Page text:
Progress Despite, Not Because Of Meetings? NS Journal 6.28.24

As we witness the upcoming elections in Cook, Lake, and St Louis counties, it's worth considering the workload of the average elected county commissioner, as detailed on the Cook County website. These elected commissioners are tasked with serving on over 40 different boards, committees, and state or regional peer groups. This multitude of commitments demands a significant amount of time dedicated to preparing for, attending, and following up on meetings each month.

According to Work Life, an online publication of Atlassian, a global software company, meetings are ineffective 72% of the time. Three out of every four meetings do not achieve their intended goals and probably should not take place.

The COVID-19 pandemic drastically changed the way we hold meetings. The ubiquitous Zoom app has become our virtual meeting room, connecting attendees from the comfort of home, their car, or their office. But these Zoom meetings aren’t what they used to be. 

A recent article in Axios by Emily Peck says workers are “zoning out in meetings.” 

Peck’s reporting shows, "In 2023, the share of workers who stayed muted for the entirety of a meeting was 7.2%, up from 4.8% in 2022.” She writes that workers attended 10.1 virtual meetings each week in 2023, higher than in 2021 when the number was 8.3 and more employees were working from home.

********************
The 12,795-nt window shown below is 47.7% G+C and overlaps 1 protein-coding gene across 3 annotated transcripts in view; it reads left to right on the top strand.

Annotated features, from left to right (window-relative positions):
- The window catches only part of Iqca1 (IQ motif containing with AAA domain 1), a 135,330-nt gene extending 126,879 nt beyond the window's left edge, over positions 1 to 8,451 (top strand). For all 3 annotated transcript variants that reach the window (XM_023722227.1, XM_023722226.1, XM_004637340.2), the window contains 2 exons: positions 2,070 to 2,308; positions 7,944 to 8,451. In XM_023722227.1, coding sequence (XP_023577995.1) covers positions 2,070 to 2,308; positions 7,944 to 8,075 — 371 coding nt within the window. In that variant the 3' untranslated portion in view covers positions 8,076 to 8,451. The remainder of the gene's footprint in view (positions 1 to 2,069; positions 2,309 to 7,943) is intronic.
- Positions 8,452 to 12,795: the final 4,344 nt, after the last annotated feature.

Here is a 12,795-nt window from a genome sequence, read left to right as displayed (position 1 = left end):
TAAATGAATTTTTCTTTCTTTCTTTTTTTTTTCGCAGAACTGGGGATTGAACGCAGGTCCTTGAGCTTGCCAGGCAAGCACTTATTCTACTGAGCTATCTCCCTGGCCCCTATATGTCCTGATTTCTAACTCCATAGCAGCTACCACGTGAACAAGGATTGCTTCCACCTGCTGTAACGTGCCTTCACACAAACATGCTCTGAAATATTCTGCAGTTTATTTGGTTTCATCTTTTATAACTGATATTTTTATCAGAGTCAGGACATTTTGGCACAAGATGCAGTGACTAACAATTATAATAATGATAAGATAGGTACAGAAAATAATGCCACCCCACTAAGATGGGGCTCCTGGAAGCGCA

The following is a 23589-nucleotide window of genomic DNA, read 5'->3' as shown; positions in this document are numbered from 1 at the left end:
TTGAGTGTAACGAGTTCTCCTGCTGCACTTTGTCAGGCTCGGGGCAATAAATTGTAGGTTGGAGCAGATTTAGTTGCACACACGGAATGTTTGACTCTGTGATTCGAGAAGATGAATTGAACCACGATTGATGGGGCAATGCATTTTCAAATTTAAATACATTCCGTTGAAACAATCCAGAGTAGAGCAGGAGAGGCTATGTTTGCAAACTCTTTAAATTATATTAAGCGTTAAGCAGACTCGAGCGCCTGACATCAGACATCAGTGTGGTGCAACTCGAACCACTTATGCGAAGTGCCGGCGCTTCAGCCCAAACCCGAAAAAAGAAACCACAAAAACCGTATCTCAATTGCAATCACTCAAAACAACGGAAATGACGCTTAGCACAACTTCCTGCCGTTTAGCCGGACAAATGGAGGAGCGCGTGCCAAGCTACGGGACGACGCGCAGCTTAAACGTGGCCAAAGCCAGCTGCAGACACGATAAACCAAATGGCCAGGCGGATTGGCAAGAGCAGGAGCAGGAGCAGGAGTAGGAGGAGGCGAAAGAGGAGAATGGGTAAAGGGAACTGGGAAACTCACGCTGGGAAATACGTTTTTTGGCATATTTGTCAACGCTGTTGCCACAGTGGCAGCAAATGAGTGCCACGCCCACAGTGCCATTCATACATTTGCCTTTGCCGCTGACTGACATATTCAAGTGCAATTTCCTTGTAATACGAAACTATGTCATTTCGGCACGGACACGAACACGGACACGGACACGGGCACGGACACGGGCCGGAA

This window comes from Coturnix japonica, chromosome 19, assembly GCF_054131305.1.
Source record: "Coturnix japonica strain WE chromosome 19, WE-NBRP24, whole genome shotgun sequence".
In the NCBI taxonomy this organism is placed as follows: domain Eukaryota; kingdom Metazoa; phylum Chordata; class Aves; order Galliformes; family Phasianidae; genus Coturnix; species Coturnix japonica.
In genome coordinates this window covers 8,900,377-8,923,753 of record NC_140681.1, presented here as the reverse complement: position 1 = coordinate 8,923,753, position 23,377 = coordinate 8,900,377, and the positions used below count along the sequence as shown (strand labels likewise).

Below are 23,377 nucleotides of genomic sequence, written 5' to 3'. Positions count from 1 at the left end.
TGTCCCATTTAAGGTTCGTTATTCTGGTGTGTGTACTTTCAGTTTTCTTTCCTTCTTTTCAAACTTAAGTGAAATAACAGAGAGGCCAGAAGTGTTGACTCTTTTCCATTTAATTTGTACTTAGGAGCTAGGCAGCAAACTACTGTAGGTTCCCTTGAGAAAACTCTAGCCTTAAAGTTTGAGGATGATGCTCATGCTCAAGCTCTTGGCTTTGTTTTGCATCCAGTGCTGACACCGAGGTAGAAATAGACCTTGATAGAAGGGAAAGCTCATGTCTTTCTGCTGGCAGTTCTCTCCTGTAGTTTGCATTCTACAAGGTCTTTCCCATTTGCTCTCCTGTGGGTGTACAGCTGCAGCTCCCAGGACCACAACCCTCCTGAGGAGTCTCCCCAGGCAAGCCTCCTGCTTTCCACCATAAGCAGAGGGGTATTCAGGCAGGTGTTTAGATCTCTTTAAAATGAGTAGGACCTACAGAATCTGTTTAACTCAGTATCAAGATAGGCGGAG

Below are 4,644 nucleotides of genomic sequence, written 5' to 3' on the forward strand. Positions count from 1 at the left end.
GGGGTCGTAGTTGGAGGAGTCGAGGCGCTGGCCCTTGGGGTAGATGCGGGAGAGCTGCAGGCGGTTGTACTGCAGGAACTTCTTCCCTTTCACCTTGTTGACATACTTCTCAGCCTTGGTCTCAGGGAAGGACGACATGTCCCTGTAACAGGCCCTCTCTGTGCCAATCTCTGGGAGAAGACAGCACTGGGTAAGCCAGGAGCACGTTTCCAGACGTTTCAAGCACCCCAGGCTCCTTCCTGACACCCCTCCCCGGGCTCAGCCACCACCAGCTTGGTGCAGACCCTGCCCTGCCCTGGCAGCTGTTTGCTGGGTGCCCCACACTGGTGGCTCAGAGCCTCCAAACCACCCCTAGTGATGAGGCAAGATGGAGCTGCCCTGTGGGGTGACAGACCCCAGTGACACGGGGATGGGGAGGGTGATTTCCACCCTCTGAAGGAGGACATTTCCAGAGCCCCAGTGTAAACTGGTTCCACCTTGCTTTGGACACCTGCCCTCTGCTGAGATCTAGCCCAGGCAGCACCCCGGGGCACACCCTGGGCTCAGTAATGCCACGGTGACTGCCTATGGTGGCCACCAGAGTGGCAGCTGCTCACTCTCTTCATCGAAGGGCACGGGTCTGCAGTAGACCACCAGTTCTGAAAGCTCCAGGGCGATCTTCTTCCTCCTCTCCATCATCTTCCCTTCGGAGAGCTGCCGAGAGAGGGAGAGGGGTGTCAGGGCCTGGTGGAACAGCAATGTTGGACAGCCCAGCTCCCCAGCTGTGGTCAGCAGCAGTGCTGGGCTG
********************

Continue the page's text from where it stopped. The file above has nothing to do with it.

Work Life says its research shows that the meeting culture at most organizations makes it harder for work teams and boards to reach positive goals. They report five areas of meeting culture that explain why three out of four meetings aren’t effective.

  • One or a small group of people dominate the conversation. If attendees struggle to contribute, their participation is negligible and their interest wanes.
  • Too often, people leave a meeting with no idea what to expect next. Decisions aren’t made, and nobody knows what’s expected of them.
  • Repetition of a position or announcement more than a couple of times is tedious, leading people to disengage and sneak in other work during meetings.
  • Meetings that serve only to communicate information that could have been shared better by email are irritating and can lead to people disengaging from the entire meeting process.
  • A meeting without a clear agenda and a clearly stated purpose lacks focus, even if it is a regularly scheduled staff, committee, or board meeting. Discussion has no direction, no conclusion, and leaves no action that is to take place. 

Meetings are like advertising. John Wanamaker died over a century ago. According to Wikipedia, he is considered by some to be a proponent of advertising and a "pioneer in marketing.” He said, "I know half my advertising is wasted. I just don't know which half."

The same could be said about meetings. 

If Work Life is right, three-quarters of meetings aren’t necessary. The challenge is to find out which ones are. 

As for meetings in particular, Thomas Sowell, an economist, social philosopher, and political commentator, said, "People who enjoy meetings should not be in charge of anything."